Born in Baltimore, John Waters rose to fame as a cult icon. He has wore many hats over the years including journalist, film director, author, screenwriter and, now, spoken-word comedian.
He has ignited the careers of such performers as Ricki Lake, Divine, Mink Stole, Traci Lords and Johnny Depp.
Known for his pencil moustache and his reputation the king of camp, Waters continues to push the boundaries of "normal" behavior with his sarcastic wit and biting sense of humor.
He brings all of that including much more with his one-man show entitled "This Filthy World" to the Harris Theater to entertain Chicago audiences.
Windy City Times: Last time we saw each other was at the Music Box book-signing for Role Models.
John Waters: Right, here I come again!
WCT: Coming back to Chicago.
John Waters: I'm looking forward to it.
WCT: I really loved the Christmas show at the same Harris Theater space. Tell people about This Filthy World.
John Waters: It is a spoken-word act that is completely updated and rehearsed. I update it all the time. It is about everything, not so much about my movies even. I use my movies and experiences of making them as a springboard to talk about true crime, fashion, what shocks me, how to get along with your parents even if you are insane or they are insane. It's about education and how to get through life these days, to be true to yourself and be a happy neurotic.
I always say it is a self-help speech for people that don't really need help. It is mainly to help everyone to be insane together. That has always been my message.
WCT: These stories go back through your whole life?
John Waters: Everything from kindergarten to yesterday will be covered, yes! [Laughs]
WCT: What will the set be like?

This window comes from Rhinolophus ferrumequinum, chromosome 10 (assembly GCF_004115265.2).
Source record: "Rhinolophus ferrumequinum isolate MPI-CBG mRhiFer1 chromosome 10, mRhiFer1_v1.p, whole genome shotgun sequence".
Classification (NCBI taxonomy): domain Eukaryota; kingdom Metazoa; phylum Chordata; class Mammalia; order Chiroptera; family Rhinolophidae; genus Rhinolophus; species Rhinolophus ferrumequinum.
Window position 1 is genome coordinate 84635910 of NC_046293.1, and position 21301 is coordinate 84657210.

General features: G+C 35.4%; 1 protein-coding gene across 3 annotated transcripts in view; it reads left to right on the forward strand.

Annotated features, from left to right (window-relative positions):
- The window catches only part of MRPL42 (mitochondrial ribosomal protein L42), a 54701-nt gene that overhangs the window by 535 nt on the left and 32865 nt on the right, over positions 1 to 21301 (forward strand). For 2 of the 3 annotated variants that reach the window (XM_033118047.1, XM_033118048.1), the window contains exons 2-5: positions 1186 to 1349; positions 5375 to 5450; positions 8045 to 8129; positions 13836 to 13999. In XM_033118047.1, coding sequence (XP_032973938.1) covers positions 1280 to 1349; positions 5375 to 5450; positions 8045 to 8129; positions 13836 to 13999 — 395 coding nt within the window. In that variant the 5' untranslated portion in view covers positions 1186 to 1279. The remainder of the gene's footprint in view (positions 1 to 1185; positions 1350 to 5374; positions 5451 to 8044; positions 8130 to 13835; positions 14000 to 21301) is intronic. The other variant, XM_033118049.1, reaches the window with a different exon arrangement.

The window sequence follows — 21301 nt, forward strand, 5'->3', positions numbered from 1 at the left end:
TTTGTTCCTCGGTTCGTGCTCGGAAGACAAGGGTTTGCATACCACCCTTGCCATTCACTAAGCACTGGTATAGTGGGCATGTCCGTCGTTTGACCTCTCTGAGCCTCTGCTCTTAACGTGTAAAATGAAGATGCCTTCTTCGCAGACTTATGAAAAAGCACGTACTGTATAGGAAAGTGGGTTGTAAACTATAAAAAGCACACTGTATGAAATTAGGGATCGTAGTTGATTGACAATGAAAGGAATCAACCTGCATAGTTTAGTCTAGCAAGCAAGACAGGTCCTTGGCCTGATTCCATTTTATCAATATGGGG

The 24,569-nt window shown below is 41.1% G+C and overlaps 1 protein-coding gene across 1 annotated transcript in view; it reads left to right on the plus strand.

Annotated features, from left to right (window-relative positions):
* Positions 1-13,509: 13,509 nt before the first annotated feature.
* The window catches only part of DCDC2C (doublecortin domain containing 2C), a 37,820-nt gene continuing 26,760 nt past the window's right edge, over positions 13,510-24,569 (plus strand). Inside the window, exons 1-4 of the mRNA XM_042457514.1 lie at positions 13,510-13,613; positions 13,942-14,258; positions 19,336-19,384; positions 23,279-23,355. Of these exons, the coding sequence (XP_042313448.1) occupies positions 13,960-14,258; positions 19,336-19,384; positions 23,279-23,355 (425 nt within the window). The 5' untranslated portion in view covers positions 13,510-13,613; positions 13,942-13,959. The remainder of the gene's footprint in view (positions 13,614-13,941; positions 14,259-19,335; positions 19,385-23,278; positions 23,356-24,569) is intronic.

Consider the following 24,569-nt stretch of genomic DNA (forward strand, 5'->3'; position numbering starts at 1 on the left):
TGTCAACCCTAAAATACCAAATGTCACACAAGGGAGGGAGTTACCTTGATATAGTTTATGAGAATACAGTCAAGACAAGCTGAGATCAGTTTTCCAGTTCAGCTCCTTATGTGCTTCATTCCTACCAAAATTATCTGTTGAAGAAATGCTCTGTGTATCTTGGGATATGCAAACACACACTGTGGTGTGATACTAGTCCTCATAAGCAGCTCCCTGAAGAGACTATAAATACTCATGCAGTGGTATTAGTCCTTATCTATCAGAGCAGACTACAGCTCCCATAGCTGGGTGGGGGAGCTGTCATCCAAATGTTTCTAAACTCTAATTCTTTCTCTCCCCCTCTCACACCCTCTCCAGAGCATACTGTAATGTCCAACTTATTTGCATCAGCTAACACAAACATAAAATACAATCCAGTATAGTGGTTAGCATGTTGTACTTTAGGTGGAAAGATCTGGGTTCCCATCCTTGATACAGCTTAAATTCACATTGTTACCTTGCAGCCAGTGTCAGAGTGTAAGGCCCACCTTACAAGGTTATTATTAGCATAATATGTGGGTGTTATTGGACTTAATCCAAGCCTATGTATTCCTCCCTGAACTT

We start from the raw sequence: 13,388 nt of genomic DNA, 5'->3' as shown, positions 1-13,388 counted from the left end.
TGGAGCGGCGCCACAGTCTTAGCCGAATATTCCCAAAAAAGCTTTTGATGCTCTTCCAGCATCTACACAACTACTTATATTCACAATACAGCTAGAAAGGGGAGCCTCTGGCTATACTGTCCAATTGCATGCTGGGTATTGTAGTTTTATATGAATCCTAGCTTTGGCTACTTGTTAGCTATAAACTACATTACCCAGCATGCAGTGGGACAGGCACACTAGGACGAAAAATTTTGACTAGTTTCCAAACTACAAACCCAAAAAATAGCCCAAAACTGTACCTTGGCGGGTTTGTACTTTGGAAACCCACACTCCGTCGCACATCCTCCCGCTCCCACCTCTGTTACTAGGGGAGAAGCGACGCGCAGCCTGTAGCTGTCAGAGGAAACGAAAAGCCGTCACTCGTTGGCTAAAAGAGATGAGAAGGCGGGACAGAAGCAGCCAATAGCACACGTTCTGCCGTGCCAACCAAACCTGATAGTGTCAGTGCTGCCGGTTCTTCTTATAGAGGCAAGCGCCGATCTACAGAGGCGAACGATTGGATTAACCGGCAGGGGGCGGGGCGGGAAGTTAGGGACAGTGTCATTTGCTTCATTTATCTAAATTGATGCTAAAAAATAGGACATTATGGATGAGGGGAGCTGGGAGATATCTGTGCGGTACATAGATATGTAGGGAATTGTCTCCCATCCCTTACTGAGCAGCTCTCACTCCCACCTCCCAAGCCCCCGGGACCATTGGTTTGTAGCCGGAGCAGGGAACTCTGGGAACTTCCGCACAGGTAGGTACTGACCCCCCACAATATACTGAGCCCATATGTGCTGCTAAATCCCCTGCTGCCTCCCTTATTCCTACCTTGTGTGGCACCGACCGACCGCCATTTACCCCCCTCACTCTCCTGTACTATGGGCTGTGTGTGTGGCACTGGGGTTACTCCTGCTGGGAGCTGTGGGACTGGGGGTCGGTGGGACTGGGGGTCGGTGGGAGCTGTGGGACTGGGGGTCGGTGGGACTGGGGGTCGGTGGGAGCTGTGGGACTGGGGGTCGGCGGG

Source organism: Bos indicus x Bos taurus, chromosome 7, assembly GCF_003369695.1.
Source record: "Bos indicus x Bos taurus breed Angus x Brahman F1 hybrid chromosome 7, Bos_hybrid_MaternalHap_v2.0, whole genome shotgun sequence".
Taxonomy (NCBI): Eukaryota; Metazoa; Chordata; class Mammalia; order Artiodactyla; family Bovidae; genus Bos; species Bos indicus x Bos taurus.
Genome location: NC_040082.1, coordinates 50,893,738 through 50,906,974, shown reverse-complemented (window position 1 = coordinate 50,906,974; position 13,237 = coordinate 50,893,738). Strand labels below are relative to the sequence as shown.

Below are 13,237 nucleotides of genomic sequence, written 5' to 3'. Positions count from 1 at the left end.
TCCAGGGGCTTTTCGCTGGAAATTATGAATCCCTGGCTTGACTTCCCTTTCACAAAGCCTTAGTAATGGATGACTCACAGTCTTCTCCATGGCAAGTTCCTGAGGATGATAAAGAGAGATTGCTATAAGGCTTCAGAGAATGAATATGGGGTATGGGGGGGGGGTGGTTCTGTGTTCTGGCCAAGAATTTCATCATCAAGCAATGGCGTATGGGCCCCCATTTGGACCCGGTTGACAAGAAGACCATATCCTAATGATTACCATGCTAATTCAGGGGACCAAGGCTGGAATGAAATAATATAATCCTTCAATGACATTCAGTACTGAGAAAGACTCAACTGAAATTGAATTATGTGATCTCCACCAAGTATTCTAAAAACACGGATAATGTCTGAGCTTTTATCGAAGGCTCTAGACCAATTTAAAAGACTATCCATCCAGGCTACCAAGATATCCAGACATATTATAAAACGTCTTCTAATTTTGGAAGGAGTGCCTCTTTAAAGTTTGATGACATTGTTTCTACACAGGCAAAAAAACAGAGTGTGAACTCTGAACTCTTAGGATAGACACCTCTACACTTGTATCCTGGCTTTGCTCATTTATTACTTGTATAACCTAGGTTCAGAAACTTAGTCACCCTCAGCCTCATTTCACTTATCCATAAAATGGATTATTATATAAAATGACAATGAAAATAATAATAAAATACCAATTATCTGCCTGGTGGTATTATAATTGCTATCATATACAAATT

John Waters: It's just me and a stool. There won't be dancing kangaroos or anything! Sometimes I am lucky and they do some flowers. It is very sparse. Think of Lenny Bruce in the early days. Do people with a spoken word show usually have a set?
WCT: Sometimes they bring clips with a movie screen.
John Waters: No, none of that. I just have it memorized with no cheat sheets.
WCT: Will there be a Q&A?
John Waters: Yes.
WCT: I will tell people to bring their questions, then.
John Waters: Yes, tell them to bring some new ones. I don't mind the old ones but I will just try to think up a different answer. How many questions can people ask? I've been doing this for 50 years!
WCT: Do you talk about poppers in this show, like in the past?
John Waters: I might talk about them a little but I go into new drugs. I try to be up-to-date.
WCT: Who knew poppers would be so popular even today?
John Waters: They still are. You know I got a lifetime supply of them from a company. The most embarrassing thing is that I am almost out!
WCT: Oh no! I read that you knew you were gay since you first saw Elvis Presley.
John Waters: That is true. I don't know if that is in this piece but I do talk about the duties of being gay and the very fact that people are allowed to come in. I think we have enough gay people sometimes I think people should have to audition. I am sorry to get snobby about it but I think they should try out for the part of being gay. Then we could give a gay ID for the people that have been approved.
WCT: It used to be so rare and now everyone is doing it. So trendy!
John Waters: Now there is trisexual. They have to really be gay.
I am all for people falling off the wagon of heterosexuality. I think that is fun too.
WCT: What do you think about the current state of gay marriage?
John Waters: I'm for gay marriage. Why would anyone be against that? I want alimony! I've never been in love with a rich person unfortunately. That is something lacking in me. I want to start being a gold-digger at 67. Now people are my age; there is not even a stretch anymore. I wouldn't be like Anna Nicole Smith; I would be dating age-appropriately if I was a gold-digger. But a wrinkle queen I am not. I am still looking for one. If anyone asks you what a wrinkle queen is, it is someone with a sexual attraction to old people.
WCT: Is there a new celebrity that you are into?